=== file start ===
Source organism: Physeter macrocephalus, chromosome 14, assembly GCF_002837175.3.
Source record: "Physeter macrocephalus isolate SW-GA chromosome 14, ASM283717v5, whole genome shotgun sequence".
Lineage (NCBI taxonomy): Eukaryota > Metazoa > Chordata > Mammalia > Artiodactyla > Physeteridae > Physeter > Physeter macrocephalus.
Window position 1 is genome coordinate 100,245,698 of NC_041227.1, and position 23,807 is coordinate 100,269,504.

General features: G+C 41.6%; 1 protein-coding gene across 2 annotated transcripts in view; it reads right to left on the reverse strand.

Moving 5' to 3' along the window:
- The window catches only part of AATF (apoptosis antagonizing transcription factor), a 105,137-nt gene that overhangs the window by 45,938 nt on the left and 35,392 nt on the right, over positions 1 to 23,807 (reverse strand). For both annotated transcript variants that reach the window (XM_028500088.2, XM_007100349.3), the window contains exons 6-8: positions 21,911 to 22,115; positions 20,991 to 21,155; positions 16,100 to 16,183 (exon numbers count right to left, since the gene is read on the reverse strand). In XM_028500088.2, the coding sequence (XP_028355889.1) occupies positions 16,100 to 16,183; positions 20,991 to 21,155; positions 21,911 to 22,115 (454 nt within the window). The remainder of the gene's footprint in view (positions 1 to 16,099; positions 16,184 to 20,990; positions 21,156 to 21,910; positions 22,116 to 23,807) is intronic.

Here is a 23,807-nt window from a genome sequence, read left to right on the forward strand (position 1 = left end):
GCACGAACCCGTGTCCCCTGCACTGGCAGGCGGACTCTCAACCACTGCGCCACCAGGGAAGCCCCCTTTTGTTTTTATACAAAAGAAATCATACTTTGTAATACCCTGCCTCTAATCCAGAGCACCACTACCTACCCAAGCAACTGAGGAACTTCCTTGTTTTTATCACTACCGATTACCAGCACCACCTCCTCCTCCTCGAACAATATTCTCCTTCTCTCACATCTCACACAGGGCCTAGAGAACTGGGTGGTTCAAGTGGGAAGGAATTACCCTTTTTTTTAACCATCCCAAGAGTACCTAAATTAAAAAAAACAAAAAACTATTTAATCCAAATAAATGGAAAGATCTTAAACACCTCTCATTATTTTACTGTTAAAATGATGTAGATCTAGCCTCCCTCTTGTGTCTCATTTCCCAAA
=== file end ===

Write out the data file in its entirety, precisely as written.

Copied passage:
Source organism: Physeter macrocephalus, chromosome 14, assembly GCF_002837175.3.
Source record: "Physeter macrocephalus isolate SW-GA chromosome 14, ASM283717v5, whole genome shotgun sequence".
Lineage (NCBI taxonomy): Eukaryota > Metazoa > Chordata > Mammalia > Artiodactyla > Physeteridae > Physeter > Physeter macrocephalus.
Window position 1 is genome coordinate 100,245,698 of NC_041227.1, and position 23,807 is coordinate 100,269,504.

General features: G+C 41.6%; 1 protein-coding gene across 2 annotated transcripts in view; it reads right to left on the reverse strand.

Moving 5' to 3' along the window:
- The window catches only part of AATF (apoptosis antagonizing transcription factor), a 105,137-nt gene that overhangs the window by 45,938 nt on the left and 35,392 nt on the right, over positions 1 to 23,807 (reverse strand). For both annotated transcript variants that reach the window (XM_028500088.2, XM_007100349.3), the window contains exons 6-8: positions 21,911 to 22,115; positions 20,991 to 21,155; positions 16,100 to 16,183 (exon numbers count right to left, since the gene is read on the reverse strand). In XM_028500088.2, the coding sequence (XP_028355889.1) occupies positions 16,100 to 16,183; positions 20,991 to 21,155; positions 21,911 to 22,115 (454 nt within the window). The remainder of the gene's footprint in view (positions 1 to 16,099; positions 16,184 to 20,990; positions 21,156 to 21,910; positions 22,116 to 23,807) is intronic.

Here is a 23,807-nt window from a genome sequence, read left to right on the forward strand (position 1 = left end):
GCACGAACCCGTGTCCCCTGCACTGGCAGGCGGACTCTCAACCACTGCGCCACCAGGGAAGCCCCCTTTTGTTTTTATACAAAAGAAATCATACTTTGTAATACCCTGCCTCTAATCCAGAGCACCACTACCTACCCAAGCAACTGAGGAACTTCCTTGTTTTTATCACTACCGATTACCAGCACCACCTCCTCCTCCTCGAACAATATTCTCCTTCTCTCACATCTCACACAGGGCCTAGAGAACTGGGTGGTTCAAGTGGGAAGGAATTACCCTTTTTTTTAACCATCCCAAGAGTACCTAAATTAAAAAAAACAAAAAACTATTTAATCCAAATAAATGGAAAGATCTTAAACACCTCTCATTATTTTACTGTTAAAATGATGTAGATCTAGCCTCCCTCTTGTGTCTCATTTCCCAAA